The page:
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Three great yoga apps for people with limited mobility

Yoga can be tricky if you have pain or have mobility limitations.

Person with prosthetic leg stretching on living room floor in front of laptop screen. Credit: Getty Images / FG Trade

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My relationship with yoga is even longer than my relationship with pain. My mother put me in my first yoga class at 6 or 7—I loved the quiet music, the slight stick of my blue yoga mat, and the satisfying pull of hamstrings. By 15, I attended weekly yoga class regularly with my mom in a friend’s home studio. I was never great and I never cared to be. I loved the intensity of stretching for its own sake. I was also 15 when I was in the first major car accident of my life, which led to chronic pain in my neck and back. Later, at 21, I would be in an even more serious accident that led to multiple fractures, nerve damage, and issues walking.

My journey back to yoga has been very slow. A few months after I began walking again, I attended my first Bikram class. Bikram consists of 26 poses practiced over 90 minutes in 105 degrees. During that session, sweat dripped into my eyes, my legs ached from too much standing, and dizziness came in waves. The class was simply too hard. I enjoyed it, but in the way one might enjoy picking at a scab: you know you shouldn’t be doing it, and the blood is never worth it.

I finished out my 10-day trial of Bikram and stopped doing yoga. I took short walks instead and took the next few years to get used to my new body and level of ability.
Finally, a few weeks ago I went back to yoga. I steeled myself to have the conversation most disabled folks with an invisible condition dread: the disclosure.

“I have a few injuries that make it difficult to stand for lengths of time. I may need to lie down or take more frequent breaks.”

The instructor was gracious, “I’ll give you modifications along the way, but you can lay down as long as you want. This is your hour.”

The rest of the class went smoothly, and my yoga practice was reinvigorated. But my life is busy. I needed a good yoga app that could keep up with my lifestyle, while still gentle enough to accommodate my chronic pain.

Here are my three favorite yoga apps for those with chronic pain:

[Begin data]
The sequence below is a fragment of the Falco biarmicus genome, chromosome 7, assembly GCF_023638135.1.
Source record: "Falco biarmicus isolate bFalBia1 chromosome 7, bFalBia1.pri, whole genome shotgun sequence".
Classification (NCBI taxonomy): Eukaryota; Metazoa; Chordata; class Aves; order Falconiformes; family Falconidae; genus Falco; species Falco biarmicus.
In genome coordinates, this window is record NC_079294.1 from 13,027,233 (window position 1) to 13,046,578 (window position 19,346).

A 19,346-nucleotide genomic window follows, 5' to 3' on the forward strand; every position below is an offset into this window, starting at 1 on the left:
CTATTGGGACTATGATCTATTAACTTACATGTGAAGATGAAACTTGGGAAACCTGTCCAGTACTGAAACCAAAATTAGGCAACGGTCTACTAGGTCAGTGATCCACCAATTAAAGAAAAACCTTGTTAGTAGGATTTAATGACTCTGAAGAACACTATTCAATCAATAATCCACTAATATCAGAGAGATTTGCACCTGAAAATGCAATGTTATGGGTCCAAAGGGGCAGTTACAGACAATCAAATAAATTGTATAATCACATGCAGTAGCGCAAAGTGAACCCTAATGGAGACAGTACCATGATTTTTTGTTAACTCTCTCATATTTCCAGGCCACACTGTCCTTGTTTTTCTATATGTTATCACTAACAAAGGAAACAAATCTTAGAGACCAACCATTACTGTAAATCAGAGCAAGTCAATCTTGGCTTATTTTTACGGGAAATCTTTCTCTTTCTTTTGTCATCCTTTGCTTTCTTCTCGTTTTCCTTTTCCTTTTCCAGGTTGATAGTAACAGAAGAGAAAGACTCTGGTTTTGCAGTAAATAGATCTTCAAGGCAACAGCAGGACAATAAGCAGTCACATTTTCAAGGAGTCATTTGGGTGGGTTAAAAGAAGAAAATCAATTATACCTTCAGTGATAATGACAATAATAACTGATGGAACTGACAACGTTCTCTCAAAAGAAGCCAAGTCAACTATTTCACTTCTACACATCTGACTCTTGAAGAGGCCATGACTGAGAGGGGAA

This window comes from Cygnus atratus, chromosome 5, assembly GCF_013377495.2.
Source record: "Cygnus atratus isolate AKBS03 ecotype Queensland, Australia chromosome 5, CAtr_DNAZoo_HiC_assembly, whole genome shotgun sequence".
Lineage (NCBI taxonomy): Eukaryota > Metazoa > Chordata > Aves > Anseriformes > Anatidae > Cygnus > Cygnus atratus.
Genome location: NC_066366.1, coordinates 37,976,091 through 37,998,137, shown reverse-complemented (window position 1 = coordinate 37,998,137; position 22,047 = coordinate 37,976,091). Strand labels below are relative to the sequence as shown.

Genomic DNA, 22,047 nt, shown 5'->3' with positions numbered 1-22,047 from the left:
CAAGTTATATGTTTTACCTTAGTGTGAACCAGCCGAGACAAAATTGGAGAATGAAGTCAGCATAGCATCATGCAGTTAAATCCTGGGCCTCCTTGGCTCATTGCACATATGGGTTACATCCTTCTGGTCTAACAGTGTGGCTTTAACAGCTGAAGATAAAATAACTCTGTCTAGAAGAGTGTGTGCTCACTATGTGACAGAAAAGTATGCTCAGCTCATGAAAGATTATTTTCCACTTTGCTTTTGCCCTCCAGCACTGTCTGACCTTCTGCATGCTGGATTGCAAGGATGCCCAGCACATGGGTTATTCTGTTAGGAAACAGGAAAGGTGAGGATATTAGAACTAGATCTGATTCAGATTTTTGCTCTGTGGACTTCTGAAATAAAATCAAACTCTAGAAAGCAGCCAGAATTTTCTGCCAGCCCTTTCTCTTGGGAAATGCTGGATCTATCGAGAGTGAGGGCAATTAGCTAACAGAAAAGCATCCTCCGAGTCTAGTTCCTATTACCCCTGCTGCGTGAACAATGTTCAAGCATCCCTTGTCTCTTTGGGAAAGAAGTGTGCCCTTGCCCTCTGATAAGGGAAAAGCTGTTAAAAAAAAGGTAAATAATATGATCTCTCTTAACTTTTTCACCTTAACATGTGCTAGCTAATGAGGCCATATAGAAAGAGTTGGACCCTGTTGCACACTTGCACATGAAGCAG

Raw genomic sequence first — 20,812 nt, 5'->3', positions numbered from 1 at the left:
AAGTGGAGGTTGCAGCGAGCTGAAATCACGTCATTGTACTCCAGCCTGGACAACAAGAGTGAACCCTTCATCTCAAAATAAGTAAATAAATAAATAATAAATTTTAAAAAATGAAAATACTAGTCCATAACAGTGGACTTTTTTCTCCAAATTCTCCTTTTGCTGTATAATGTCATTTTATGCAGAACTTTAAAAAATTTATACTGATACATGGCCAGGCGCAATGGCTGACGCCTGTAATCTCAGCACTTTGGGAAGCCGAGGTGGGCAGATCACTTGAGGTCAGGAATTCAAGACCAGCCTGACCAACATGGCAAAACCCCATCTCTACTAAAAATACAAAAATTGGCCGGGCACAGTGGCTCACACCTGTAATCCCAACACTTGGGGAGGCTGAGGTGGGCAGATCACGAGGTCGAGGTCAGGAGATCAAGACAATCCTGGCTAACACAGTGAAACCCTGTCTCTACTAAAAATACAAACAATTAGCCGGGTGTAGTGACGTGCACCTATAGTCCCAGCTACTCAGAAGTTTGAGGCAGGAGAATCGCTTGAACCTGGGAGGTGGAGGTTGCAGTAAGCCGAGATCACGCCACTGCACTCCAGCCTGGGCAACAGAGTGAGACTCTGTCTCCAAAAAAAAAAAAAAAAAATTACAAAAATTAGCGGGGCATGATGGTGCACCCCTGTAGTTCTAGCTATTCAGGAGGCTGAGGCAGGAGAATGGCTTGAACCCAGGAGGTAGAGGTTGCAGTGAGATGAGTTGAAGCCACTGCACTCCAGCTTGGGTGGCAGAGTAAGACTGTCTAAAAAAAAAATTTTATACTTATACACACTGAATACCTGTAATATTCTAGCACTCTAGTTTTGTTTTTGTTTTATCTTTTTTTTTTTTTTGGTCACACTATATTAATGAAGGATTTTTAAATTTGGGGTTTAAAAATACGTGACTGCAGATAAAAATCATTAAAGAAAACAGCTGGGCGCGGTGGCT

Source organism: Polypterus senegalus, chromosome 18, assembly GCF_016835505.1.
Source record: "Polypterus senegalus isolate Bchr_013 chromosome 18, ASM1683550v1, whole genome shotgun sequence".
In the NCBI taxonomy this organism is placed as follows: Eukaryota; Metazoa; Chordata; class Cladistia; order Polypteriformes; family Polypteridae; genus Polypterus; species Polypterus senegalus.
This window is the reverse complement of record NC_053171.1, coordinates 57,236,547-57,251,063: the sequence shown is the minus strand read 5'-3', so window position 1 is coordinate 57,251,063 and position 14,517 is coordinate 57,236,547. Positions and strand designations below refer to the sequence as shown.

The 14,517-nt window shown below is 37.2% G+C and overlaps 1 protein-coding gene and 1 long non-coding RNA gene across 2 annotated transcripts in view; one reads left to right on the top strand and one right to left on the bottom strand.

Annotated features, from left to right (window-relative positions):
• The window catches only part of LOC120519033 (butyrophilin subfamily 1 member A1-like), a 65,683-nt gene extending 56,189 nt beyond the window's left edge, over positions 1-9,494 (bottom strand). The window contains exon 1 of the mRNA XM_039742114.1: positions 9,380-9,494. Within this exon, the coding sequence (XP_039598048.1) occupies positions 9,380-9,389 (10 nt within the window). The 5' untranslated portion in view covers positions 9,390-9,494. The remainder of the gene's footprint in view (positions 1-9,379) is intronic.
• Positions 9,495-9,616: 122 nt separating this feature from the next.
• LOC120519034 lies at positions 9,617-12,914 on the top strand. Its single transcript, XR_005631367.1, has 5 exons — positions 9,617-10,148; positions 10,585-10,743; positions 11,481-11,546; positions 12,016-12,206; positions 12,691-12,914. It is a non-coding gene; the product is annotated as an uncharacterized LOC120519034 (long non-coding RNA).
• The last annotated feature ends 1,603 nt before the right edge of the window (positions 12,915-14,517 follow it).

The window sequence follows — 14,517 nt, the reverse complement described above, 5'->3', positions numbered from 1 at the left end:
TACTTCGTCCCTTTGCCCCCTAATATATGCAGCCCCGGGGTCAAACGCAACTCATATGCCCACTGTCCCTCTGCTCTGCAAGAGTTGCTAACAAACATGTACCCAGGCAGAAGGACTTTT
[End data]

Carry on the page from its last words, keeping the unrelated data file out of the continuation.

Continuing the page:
1. The Underbelly

On left, person stretching on yoga mat with eyes closed. On right, person doing yoga headstand.
Credit: The Underbelly

The Underbelly's universal message is one of inclusion, body positivity, and overall wellness.

The Underbelly was founded by Jessamyn Stanley and Mary Carr. Stanley is the author of "Every Body Yoga: Let Go of Fear. Get On the Mat. Love Your Body." The ethos of The Underbelly is that anyone can do yoga, regardless of size or physical condition.
Stanley said of yoga, “Yoga is for everybody and EVERY BODY. You don’t have to be thin and you don’t have to be fat. You don’t have to be a specific color or commit to a specific diet. You don’t have to earn (or have access to) a certain amount of money.”

I was immediately drawn to not just the ethos of The Underbelly, but also the 10-minute couch potato yoga session offered on the site. The Underbelly offers a yoga practice for folks who need to be seated, folks who need assistive tools (like blocks and bolsters), and beginners.

You can get a free two-week trial, check out Stanley’s YouTube, or subscribe to Underbelly for $9.99 a month.

2. Evolve 21

On left, person in wheelchair meditating with eyes closed. In middle, person smiling while doing standing yoga. On right, person doing exercise with box while smiling.
Credit: Evolve 21

Get active for a good cause with the 7-minute-a-day challenge that raises money for the Cerebral Palsy Foundation.

Evolve 21 is a fitness app for people of all abilities. What I love about this app is that it offers wellness practice in small, manageable bites in a range of activities including yoga, meditation, and cardio. Its 7-minute-a-day challenge also fundraises for the Cerebral Palsy Foundation.

Trainers range from dancers, wheelchair users, certified Pilates instructors, to mindfulness teachers. On the app, you can customize your program and swipe “yes” or “no” on certain poses to include or exclude them from your personalized session. This feature is amazing, because I can exclude standing poses from my practice on days I’m not up for it, and reincorporate those poses when I am. The app has a visual guide and well as a narrated practice for those who are visual or auditory learners.

3. Pocket Yoga

Smartphone next to tablet with yoga app opened on both.
Credit: Pocket Yoga

Pocket Yoga is great app for both beginners and advanced stretchers.

While it wasn't a favorite in our testing of the best yoga apps, Pocket Yoga is a reliable, on-the-go app for folks who don’t always have internet access. Pocket Yoga classes are available without Wi-Fi, so I can take my practice with me wherever I go. There’s a wide variety of adjustable settings, including difficulty, skill level, and duration—meaning the app can adapt with my body’s fluctuating needs and pain levels. I also love the pose dictionary, which gives users access to read more about the pose and how to do it safely.

For its quality, the app is also one of the least expensive on the market, only $2.99 a month.

“You have every right to choose what you want from your practice,” says registered yoga instructor Gabrielle Lawrence. “For me that looks like building a judgement free relationship with my body and practicing compassion and patience with myself.”

As Lawrence suggests, I am cultivating a fitness practice that honors my body’s needs and limitations, rather than its performance.

Get Pocket Yoga from the App Store
Get Pocket Yoga from Google Play

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